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FLUIX is a Flow-Based Programming (FBP) toolkit targeted for XML. It's ideally suited to process big XML documents but is also packed with functionality not specially related to XML. You can download a copy at http://sourceforge.net/projects/fluix/

See FluixExamples to get a taste of FLUIX programs.

Related work

All the concepts in FLUIX are not new. The java implementation uses the same terminology and ideas found in PaulMorrison's book. Although FLUIX may resemble the JFBP (now called JavaFBP) toolkit by PaulMorrison it has some nice ready-build blocks that can help you solve stylesheet related problems.

FLUIX also adds some (new) ideas that are not found in JavaFBP:


Compiling

Compiling Networks or other Processors is also done by Processors. For instance, the input of a NetworkCompiler? is the Network definition. The output will be a compiled Network that can be the input of another Network.

This sounds interesting! I look forward to finding out more.

Related are LispMacros. Another interesting idea is SuperCompiling?. See http://www.supercompilers.com/ for more info.


Loops

Loops are not allowed in Networks so deadlocks can be avoided as much as possible. If you want to 'loop' something you can use a specialized Foreach component instead.

I am having a little trouble with this point:

- I agree that loops in the network are more conducive to deadlocks, but "loops" also includes divergent/convergent topologies, and I am not sure how you would ban these, unless you have some pretty smart graph theory. Would you not be giving up some of the power of FBP?

- Foreach sounds like "for each incoming data object" - i.e. logic within a process. How does it have any bearing on loop network topologies which have to do with flows between processes?

Please excuse my confusion!

You are right that divergent/convergent topologies can also cause deadlocks, but this is almost always a design problem related to ordering. And, you are also right that you cannot ban these without losing the power of FBP.

I have not needed loops because I use the Foreach processor for looping (and because looping Networks tend to confuse me!).

Still, I believe only a DirectedAcyclicGraph should be allowed. Topologies with cycles are more probable to deadlock during runtime. I've come to the conclusion that you can build any functionality without the need of looped topologies. I've no hard evidence to back this last statement but some proof of it can be found at http://www.haskell.org/tutorial/functions.html.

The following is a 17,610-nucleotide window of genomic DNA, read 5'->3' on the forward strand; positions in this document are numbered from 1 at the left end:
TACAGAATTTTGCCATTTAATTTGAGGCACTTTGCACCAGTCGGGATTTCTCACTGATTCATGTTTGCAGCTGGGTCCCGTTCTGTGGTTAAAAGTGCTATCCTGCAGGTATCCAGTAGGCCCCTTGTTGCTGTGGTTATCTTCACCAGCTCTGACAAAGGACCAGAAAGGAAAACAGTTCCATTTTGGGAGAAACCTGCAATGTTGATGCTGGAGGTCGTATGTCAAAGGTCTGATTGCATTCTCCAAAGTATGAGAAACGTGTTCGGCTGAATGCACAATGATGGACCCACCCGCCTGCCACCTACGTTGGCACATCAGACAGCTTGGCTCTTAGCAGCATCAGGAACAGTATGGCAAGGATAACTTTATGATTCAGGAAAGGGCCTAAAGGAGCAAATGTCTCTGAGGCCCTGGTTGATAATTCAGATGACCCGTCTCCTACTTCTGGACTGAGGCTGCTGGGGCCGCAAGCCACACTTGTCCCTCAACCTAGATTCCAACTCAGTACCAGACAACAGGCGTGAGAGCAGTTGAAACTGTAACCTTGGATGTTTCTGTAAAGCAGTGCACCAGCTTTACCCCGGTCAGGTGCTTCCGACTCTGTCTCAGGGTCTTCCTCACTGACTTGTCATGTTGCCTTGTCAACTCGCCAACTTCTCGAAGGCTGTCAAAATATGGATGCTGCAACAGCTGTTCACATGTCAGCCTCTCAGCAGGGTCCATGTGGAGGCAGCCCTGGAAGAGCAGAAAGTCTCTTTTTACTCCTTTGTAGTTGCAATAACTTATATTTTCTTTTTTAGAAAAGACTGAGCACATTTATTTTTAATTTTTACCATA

The Foreach processor I suggest can be seen as a HigherOrderFunction - a function that takes another function as an argument, for instance the map function.


Immutability

All Values passed between Processors are immutable. This promotes the use of a Functional Programming style because mapping input to output (with no side-effects) is one the fundamental building blocks of FBP. The AdvantagesOfFp are just too many.

This sounds good also! Since what is passed between processes in FBP is streams of data objects (InformationPackets), I assume this means that any data objects received by a process will be garbage-collected, and a new one allocated, even if the content is the same. I agree this is cleaner, but have you thought about the overhead - especially since in FBP you can have TreeIPs flowing between processes. Alternatively, maybe we can take advantage of the immutability to improve storage allocation. --PaulMorrison

And because they are immutable we open the possibility to share Values across processes! (via shared memory). If they weren't we'd never be sure about the real value of an IP. For instance, the IP could have been altered (secretly) by a malicious program.

The overhead of TreeIPs flowing between processes is certainly problematic. Still, this can be solved by sharing as much data possible between (consecutive) TreeIPs. It is proven that, if a tree is well balanced, a non-destructive 'update' can be done in O(log(n)). With more advanced algorithms this can even be reduced to O(1).

The downside is that sharing data-structures across many processes may introduce too much RandomAccess?. This defies optimizations that require locality of data such as caching.

Note that sharing data (ImmutableStore) is also related to our other discussion on FlowBasedTransactions.


Why use it?

Because with FLUIX you can build programs more intuitively and fluidly than ever before.


Update! (20040211) The last two weeks we were very busy pushing FlowBasedProgramming concepts to production - that's why I didn't participate in the discussion - sorry about that! Still, we got some real FBP stuff working and we can say that it rocks! -- RobbertVanDalen

Fantastic! Send us some sample code to give a flavour of what you have done! --PaulMorrison

Sorry, I cannot give any source code, because it is owned by my employer! It is also not coded in FLUIX but in another (related) version of FLUIX. I will try to translate some of the code to FLUIX to give an idea of what we have done --RobbertVanDalen

Just a general idea would be great! What application area? How does it differ from FBP? Will there be papers coming out about your work? --PaulMorrison

-- Update (20040225). I just finished moving my house so I wasn't able to anwser promptly. Anyway, the application area is financial and banking applications. See FluixApplications.


FlowBasedProgramming | RecentChanges | Preferences
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Last edited November 14, 2004 10:43 am by PaulMorrison (diff)
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